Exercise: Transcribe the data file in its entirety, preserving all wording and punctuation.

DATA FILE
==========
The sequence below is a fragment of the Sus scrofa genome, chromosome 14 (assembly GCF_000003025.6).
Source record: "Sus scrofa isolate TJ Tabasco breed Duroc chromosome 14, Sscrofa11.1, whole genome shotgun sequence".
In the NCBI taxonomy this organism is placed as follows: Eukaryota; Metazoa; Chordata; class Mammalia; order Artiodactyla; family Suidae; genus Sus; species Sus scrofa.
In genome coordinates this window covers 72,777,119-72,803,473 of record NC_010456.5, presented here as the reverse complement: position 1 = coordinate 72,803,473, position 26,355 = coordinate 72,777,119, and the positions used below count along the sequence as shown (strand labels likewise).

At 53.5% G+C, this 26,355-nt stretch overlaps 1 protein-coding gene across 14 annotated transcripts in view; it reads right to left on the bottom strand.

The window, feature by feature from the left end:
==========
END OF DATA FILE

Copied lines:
The sequence below is a fragment of the Sus scrofa genome, chromosome 14 (assembly GCF_000003025.6).
Source record: "Sus scrofa isolate TJ Tabasco breed Duroc chromosome 14, Sscrofa11.1, whole genome shotgun sequence".
In the NCBI taxonomy this organism is placed as follows: Eukaryota; Metazoa; Chordata; class Mammalia; order Artiodactyla; family Suidae; genus Sus; species Sus scrofa.
In genome coordinates this window covers 72,777,119-72,803,473 of record NC_010456.5, presented here as the reverse complement: position 1 = coordinate 72,803,473, position 26,355 = coordinate 72,777,119, and the positions used below count along the sequence as shown (strand labels likewise).

At 53.5% G+C, this 26,355-nt stretch overlaps 1 protein-coding gene across 14 annotated transcripts in view; it reads right to left on the bottom strand.

The window, feature by feature from the left end: